I love the tiles floors in our classroom. They have proved so useful this year! I use them in many ways but one way is to teach the kids to be still. For some time I taught English to students in China virtually. One of my students (11 years old) told me a technique her father used to teach her to study. He would have her sit quietly for a time appropriate to her age. When the time was up she got a treat. I started doing this with my kids at the beginning of the day.
My children are instructed to sit in the square. No hands or feet outside the square, no talking, no playing, be a statue. SJ closes her eyes during this time to tune out her brother and will often face away from him. KJ is wiggly (which is appropriate for 4) however, he can go the entire time without talking. The time is between 2 and 4 minutes depending on our morning.
After meditation the receive a prize.
The objective is to teach them to be still on demand. As homeschoolers most of our day is spent up and about they are all over the classroom, the house and eventually outside. Compared to their counterparts in public school they move a lot. On Sundays at church they are in children’s church so they are able to sit still for the lesson and pay attention without any problems.
Meditation is a good practice the Bible tells us to “Meditate on the Word of God day and night.” Joshua 1:8 it also says to, “Be still and know that I am God.” Psalm 46:10
I have been obsessed with all these cute book nooks and teepees. So I’d been thinking of a way to make it work for me and my kiddos. I found it! Shower curtains! Why should shower curtains be restricted to the suddy, steamy messy room that houses the commode. No! I will liberate the shower curtain! Free it from its prison and present it as an offering to my messy kids!
Its water resistant fabric makes it easy to clean and the hooks make for easy take
down as I re-model in the future.
Really though this was the easiest, quickest nook ever and they love it!
This past weekend I had the pleasure of helping my sister host a baby shower. We had some cups left over and in the blur of exhaustion set the cups down on the floor by the front door. Days later (don’t judge me) I finally picked up the cups. Did I mention we have a dog, a various curious dog who I am sure put her nose in the cups. So what was I to do with these paper cups? Games!
I took the cups and put letters and numbers on them. I told the kids it was game day and I set the game rules they had a blast!
For the Math Game we used our Base Ten blocks and put the appropriate tens and ones inside the cup to make the number.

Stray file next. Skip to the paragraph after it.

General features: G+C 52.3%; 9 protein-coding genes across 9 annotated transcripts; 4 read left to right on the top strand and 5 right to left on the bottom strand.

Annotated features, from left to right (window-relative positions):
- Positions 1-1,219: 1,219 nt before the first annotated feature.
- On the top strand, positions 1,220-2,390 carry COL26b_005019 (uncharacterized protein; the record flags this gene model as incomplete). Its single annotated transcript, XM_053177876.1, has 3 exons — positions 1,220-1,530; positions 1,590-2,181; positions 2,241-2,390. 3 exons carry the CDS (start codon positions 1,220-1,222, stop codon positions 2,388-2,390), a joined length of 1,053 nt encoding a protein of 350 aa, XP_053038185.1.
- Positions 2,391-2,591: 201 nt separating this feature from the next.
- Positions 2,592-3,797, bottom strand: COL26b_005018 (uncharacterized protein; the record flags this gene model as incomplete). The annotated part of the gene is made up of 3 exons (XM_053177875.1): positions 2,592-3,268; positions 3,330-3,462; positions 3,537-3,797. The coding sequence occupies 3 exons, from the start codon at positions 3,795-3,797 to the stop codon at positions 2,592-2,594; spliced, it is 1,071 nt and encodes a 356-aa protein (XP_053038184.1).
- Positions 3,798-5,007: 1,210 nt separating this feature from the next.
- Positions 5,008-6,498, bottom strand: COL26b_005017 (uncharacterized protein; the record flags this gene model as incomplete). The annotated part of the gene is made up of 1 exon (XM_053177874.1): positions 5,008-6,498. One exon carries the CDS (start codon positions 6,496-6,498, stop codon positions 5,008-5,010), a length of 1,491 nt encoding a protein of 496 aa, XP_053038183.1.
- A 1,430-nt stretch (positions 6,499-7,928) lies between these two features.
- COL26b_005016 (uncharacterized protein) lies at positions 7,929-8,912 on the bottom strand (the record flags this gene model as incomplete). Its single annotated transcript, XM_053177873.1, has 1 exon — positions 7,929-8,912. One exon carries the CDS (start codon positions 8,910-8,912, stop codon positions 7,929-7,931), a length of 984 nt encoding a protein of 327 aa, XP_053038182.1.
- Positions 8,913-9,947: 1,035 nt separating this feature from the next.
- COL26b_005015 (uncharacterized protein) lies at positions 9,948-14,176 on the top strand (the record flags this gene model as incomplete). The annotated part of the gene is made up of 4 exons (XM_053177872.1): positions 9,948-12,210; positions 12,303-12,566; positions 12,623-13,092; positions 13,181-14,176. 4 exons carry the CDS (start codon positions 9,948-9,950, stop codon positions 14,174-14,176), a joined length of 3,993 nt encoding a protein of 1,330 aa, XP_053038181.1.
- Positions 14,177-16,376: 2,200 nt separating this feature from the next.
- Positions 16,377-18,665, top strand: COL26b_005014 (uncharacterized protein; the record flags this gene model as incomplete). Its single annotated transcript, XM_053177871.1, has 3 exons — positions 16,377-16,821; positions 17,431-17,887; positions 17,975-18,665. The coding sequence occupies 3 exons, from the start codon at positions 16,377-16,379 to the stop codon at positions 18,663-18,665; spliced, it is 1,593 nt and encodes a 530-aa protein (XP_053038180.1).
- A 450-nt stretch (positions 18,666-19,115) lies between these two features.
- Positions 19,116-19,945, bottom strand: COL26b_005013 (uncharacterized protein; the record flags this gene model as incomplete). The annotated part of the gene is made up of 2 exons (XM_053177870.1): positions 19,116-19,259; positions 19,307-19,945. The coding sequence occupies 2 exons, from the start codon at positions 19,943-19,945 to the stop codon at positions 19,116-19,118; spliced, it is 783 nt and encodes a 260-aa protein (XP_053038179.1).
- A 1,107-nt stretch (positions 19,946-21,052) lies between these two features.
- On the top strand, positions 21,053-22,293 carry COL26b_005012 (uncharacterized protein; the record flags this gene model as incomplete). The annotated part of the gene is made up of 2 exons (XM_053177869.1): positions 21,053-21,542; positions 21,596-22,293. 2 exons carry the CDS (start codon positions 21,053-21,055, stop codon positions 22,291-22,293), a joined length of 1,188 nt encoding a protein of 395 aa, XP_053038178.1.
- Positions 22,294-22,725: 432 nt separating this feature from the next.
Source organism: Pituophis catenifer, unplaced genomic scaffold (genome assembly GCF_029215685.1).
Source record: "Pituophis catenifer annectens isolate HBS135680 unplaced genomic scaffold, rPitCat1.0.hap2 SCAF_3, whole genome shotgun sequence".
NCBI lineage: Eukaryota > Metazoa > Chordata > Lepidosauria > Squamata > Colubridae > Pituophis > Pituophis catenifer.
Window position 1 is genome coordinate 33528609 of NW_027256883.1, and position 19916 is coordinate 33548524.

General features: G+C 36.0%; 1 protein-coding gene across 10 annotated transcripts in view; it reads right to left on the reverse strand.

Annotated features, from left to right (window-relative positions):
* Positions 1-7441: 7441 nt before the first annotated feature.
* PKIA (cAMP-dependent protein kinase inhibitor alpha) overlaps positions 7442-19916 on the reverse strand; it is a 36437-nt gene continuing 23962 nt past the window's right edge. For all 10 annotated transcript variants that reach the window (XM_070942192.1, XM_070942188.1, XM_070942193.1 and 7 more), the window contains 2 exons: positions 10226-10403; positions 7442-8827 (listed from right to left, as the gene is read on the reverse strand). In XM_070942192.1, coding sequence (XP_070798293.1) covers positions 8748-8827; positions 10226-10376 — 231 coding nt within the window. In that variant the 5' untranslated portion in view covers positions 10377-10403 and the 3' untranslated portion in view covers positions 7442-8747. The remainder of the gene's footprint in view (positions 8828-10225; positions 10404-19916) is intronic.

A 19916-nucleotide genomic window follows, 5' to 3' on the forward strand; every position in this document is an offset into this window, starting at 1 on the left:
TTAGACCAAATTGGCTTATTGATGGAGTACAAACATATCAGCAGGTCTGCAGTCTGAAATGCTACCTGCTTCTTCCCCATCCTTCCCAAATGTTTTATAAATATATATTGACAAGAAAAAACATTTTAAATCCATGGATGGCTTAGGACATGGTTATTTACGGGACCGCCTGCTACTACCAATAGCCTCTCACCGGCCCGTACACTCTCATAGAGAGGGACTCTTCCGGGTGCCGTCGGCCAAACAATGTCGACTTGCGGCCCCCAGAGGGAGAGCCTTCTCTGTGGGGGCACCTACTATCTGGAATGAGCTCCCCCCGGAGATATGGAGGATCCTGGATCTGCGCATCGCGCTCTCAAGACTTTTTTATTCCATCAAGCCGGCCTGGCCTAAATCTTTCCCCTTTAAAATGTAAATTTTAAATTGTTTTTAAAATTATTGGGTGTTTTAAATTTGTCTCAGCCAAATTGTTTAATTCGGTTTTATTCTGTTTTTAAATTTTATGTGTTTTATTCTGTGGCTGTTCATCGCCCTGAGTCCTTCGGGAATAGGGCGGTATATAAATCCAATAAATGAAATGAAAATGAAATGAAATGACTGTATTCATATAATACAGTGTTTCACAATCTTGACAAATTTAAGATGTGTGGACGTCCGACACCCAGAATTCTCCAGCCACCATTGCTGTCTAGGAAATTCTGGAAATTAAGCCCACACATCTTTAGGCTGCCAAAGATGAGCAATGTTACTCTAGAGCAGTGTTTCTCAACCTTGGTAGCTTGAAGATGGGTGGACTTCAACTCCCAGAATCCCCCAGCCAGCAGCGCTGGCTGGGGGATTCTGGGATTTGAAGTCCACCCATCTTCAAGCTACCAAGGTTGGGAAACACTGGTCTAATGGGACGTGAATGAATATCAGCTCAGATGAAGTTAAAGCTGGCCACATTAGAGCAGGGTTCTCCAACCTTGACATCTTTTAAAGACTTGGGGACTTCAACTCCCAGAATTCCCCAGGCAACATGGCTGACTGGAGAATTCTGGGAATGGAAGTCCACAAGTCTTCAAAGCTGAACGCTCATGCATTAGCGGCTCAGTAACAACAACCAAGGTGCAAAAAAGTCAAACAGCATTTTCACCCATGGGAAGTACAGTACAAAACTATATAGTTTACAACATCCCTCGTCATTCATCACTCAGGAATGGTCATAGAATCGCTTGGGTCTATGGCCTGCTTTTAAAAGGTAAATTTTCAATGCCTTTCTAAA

As the kids filled the cup I would stack them. They loved seeing the stack grow as a mark of their accomplishments.
We then flipped the cups over and used the letters to make words. Once the kids discovered a word I would write it on the white board. My kids are motivated by praise and a sense of accomplishment so seeing there progress is important for them.
I hope you and your kids enjoy these cup games!
This past week was dubbed “Experiment Week”. Day 1 was DIY Bath Bombs.
Here is what you need:
Empty Christmas Ornament or a Bath Bomb mold
1 Cup Baking Soda
3/4 Cup Epson Salt (Blended until its a fine powder)
1 Tablespoon of lemon juice
1/4 cup water
Place all the dry ingredients into a bowl and mix with a wooden spoon.
Next place the water, lemon juice, 1 tbsp coconut oil and essential oil (add per fragrance preference) into a spray bottle. Spray the liquid into the dry ingredients until the mixture has the consistency of sand. At this point we added food coloring.
Once the mix starts to stick together start placing into the molds. Close the mod and allow to dry overnight. Due the the size of the ornament molds it took a few days to completely dry out.
We covered the following topics: life skills, science, and math.
Questions and discussion.
1. Can you measure out a cup? 1/4 cup? 1/2 cup?
2. Why is it important to rest and relax?
3. What happens when the wet ingredients mix with the dry?
4. What happens when the colors mix?
This past year we moved into our beautiful home. Unfortunately in the kids room there was this horrible wallpaper. My son loved didn’t mind it but my daughter did not approve of the sports themed room. I knew I had to find a gender neutral alternative that fit both my kids personalities.
My husband was not excited or motivated to go through the tedious process of removing the wall paper and I was not patient enough to wait so I had to come up with a solution.
I used a staple gun, scissors, and four yards of fabric. I folded the fabric in half length wise then in fours horizontally. This gave me the width I wanted at manageable lengths.
Here are a few project tips.
1. Choose a fabric with little to no stretch.
2. Choose a dark fabric that wont allow the wallpaper to show through.
3. Don’t start a fabric end at the corner. Staple in the corner.
The kids loved the boarder once it was finished. Next time I do a project like this I will use a taller ladder so I can cover all the boarder at the top.
For my first time on a project like this I think it went well.
Today we had some fun with money! SJ(5) is currently working her way through Horizons 1 work book. She learned about money while working through the Horizons K book but for this level they are relating money to place value.